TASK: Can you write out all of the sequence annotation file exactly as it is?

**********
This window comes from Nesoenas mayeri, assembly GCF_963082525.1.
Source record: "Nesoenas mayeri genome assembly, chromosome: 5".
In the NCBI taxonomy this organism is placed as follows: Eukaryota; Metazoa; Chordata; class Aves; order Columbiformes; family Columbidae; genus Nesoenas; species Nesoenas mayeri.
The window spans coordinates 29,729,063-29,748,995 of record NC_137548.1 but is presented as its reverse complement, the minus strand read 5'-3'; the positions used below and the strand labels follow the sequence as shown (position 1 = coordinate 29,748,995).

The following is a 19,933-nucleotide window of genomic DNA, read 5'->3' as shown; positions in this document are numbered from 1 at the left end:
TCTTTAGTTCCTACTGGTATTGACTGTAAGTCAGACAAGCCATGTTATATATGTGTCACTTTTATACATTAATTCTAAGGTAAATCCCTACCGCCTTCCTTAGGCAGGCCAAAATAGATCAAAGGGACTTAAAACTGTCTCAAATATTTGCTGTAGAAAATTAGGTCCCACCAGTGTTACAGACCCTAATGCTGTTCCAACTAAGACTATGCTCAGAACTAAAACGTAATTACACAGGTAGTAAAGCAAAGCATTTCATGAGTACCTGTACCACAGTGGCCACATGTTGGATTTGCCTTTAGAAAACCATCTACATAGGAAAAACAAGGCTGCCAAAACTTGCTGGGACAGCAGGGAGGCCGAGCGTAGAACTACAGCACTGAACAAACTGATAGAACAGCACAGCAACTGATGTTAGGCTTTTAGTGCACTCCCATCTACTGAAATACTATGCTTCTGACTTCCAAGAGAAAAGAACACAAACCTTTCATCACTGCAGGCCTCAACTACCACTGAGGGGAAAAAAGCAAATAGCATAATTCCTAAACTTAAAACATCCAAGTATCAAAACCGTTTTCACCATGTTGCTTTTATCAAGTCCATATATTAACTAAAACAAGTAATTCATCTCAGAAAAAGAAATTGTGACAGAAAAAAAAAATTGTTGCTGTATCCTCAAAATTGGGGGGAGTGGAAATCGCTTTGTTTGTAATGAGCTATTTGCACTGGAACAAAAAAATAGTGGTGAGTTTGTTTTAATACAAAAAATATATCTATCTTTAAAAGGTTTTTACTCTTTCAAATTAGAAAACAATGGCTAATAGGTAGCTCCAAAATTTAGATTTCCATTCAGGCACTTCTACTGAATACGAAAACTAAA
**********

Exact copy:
This window comes from Nesoenas mayeri, assembly GCF_963082525.1.
Source record: "Nesoenas mayeri genome assembly, chromosome: 5".
In the NCBI taxonomy this organism is placed as follows: Eukaryota; Metazoa; Chordata; class Aves; order Columbiformes; family Columbidae; genus Nesoenas; species Nesoenas mayeri.
The window spans coordinates 29,729,063-29,748,995 of record NC_137548.1 but is presented as its reverse complement, the minus strand read 5'-3'; the positions used below and the strand labels follow the sequence as shown (position 1 = coordinate 29,748,995).

The following is a 19,933-nucleotide window of genomic DNA, read 5'->3' as shown; positions in this document are numbered from 1 at the left end:
TCTTTAGTTCCTACTGGTATTGACTGTAAGTCAGACAAGCCATGTTATATATGTGTCACTTTTATACATTAATTCTAAGGTAAATCCCTACCGCCTTCCTTAGGCAGGCCAAAATAGATCAAAGGGACTTAAAACTGTCTCAAATATTTGCTGTAGAAAATTAGGTCCCACCAGTGTTACAGACCCTAATGCTGTTCCAACTAAGACTATGCTCAGAACTAAAACGTAATTACACAGGTAGTAAAGCAAAGCATTTCATGAGTACCTGTACCACAGTGGCCACATGTTGGATTTGCCTTTAGAAAACCATCTACATAGGAAAAACAAGGCTGCCAAAACTTGCTGGGACAGCAGGGAGGCCGAGCGTAGAACTACAGCACTGAACAAACTGATAGAACAGCACAGCAACTGATGTTAGGCTTTTAGTGCACTCCCATCTACTGAAATACTATGCTTCTGACTTCCAAGAGAAAAGAACACAAACCTTTCATCACTGCAGGCCTCAACTACCACTGAGGGGAAAAAAGCAAATAGCATAATTCCTAAACTTAAAACATCCAAGTATCAAAACCGTTTTCACCATGTTGCTTTTATCAAGTCCATATATTAACTAAAACAAGTAATTCATCTCAGAAAAAGAAATTGTGACAGAAAAAAAAAATTGTTGCTGTATCCTCAAAATTGGGGGGAGTGGAAATCGCTTTGTTTGTAATGAGCTATTTGCACTGGAACAAAAAAATAGTGGTGAGTTTGTTTTAATACAAAAAATATATCTATCTTTAAAAGGTTTTTACTCTTTCAAATTAGAAAACAATGGCTAATAGGTAGCTCCAAAATTTAGATTTCCATTCAGGCACTTCTACTGAATACGAAAACTAAA